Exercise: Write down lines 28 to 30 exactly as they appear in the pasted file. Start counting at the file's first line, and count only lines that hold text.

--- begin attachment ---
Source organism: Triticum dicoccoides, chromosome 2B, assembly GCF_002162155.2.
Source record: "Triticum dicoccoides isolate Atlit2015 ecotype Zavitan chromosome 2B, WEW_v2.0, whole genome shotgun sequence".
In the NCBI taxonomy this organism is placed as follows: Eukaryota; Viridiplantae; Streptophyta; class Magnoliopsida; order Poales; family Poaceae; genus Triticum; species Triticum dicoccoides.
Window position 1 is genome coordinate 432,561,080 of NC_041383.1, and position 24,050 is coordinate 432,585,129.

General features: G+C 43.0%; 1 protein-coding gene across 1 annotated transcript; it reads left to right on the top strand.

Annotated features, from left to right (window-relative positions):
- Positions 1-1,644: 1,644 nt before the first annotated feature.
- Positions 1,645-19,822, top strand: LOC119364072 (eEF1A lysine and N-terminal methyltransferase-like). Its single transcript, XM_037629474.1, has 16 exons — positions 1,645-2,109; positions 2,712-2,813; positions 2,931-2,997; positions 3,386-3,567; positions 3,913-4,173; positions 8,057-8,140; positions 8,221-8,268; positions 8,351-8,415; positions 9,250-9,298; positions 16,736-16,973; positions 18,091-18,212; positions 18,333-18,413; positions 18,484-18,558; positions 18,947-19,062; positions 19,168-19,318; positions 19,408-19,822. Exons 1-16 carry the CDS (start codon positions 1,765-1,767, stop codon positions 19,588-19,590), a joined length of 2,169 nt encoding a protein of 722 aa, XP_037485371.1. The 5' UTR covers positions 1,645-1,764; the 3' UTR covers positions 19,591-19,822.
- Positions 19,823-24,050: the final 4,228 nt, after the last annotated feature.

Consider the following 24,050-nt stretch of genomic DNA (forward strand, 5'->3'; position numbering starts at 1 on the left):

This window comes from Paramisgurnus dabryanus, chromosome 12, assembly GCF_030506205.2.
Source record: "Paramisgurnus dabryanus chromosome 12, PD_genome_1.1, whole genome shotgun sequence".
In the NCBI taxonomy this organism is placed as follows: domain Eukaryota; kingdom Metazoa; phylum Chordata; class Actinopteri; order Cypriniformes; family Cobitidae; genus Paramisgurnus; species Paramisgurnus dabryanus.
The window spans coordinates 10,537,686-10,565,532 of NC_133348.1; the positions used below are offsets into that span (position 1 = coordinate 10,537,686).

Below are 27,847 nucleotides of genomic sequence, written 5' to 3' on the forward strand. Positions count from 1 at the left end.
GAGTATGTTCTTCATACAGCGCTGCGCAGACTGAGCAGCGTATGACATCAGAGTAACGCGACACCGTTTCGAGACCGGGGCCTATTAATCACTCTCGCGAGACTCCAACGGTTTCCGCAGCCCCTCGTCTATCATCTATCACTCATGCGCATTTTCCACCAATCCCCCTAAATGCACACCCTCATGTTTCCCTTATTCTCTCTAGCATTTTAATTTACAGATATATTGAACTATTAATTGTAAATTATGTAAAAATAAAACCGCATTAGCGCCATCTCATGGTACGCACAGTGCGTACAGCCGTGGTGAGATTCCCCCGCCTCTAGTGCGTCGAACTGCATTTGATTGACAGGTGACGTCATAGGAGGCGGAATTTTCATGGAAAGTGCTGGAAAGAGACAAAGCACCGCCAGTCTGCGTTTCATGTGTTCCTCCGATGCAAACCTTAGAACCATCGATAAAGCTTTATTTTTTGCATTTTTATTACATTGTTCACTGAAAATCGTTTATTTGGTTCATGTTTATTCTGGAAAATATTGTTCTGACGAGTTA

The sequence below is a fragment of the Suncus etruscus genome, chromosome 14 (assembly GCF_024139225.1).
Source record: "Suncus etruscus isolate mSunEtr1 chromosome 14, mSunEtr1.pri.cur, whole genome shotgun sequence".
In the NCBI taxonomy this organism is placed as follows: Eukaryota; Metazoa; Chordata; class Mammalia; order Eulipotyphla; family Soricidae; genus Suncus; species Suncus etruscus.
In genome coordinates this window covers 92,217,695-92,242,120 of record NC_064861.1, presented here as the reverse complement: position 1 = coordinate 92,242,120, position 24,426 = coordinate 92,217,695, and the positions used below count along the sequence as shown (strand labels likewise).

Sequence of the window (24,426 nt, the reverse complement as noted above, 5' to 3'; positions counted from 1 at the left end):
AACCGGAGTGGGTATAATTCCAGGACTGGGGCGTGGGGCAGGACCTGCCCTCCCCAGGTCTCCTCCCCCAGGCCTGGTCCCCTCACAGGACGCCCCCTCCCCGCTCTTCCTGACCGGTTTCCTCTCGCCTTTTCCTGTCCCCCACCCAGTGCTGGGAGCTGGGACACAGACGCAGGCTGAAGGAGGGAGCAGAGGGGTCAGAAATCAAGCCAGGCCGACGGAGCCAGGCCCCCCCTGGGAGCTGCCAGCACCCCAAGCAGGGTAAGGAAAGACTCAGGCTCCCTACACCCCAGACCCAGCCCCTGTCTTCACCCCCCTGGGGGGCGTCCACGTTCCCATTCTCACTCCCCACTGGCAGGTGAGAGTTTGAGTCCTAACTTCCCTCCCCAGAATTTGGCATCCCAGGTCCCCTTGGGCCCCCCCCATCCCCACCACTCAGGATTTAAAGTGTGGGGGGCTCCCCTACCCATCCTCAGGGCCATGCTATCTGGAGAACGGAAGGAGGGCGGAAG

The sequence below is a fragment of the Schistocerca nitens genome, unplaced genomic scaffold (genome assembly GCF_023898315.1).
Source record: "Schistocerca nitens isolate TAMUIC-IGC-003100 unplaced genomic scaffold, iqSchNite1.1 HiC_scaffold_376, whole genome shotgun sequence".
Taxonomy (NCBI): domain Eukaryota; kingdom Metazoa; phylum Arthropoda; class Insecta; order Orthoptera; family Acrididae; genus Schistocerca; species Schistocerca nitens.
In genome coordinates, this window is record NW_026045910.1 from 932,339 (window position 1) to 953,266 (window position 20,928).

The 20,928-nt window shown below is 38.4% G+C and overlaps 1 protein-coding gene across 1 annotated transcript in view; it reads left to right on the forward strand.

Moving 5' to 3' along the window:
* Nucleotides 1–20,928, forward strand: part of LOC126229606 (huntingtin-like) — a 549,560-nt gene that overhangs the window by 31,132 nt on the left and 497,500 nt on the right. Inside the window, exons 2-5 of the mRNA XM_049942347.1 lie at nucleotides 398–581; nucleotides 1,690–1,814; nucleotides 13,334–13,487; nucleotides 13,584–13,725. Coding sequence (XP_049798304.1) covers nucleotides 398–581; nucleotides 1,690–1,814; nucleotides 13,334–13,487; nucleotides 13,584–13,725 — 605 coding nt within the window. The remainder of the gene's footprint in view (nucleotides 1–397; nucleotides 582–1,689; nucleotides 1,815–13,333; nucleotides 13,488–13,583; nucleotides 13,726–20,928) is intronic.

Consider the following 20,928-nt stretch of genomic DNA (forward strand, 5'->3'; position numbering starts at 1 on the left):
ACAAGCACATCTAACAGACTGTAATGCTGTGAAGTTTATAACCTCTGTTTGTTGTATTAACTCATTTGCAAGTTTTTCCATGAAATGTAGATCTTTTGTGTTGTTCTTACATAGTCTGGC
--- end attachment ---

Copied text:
Moving 5' to 3' along the window:
* Nucleotides 1–20,928, forward strand: part of LOC126229606 (huntingtin-like) — a 549,560-nt gene that overhangs the window by 31,132 nt on the left and 497,500 nt on the right. Inside the window, exons 2-5 of the mRNA XM_049942347.1 lie at nucleotides 398–581; nucleotides 1,690–1,814; nucleotides 13,334–13,487; nucleotides 13,584–13,725. Coding sequence (XP_049798304.1) covers nucleotides 398–581; nucleotides 1,690–1,814; nucleotides 13,334–13,487; nucleotides 13,584–13,725 — 605 coding nt within the window. The remainder of the gene's footprint in view (nucleotides 1–397; nucleotides 582–1,689; nucleotides 1,815–13,333; nucleotides 13,488–13,583; nucleotides 13,726–20,928) is intronic.

Consider the following 20,928-nt stretch of genomic DNA (forward strand, 5'->3'; position numbering starts at 1 on the left):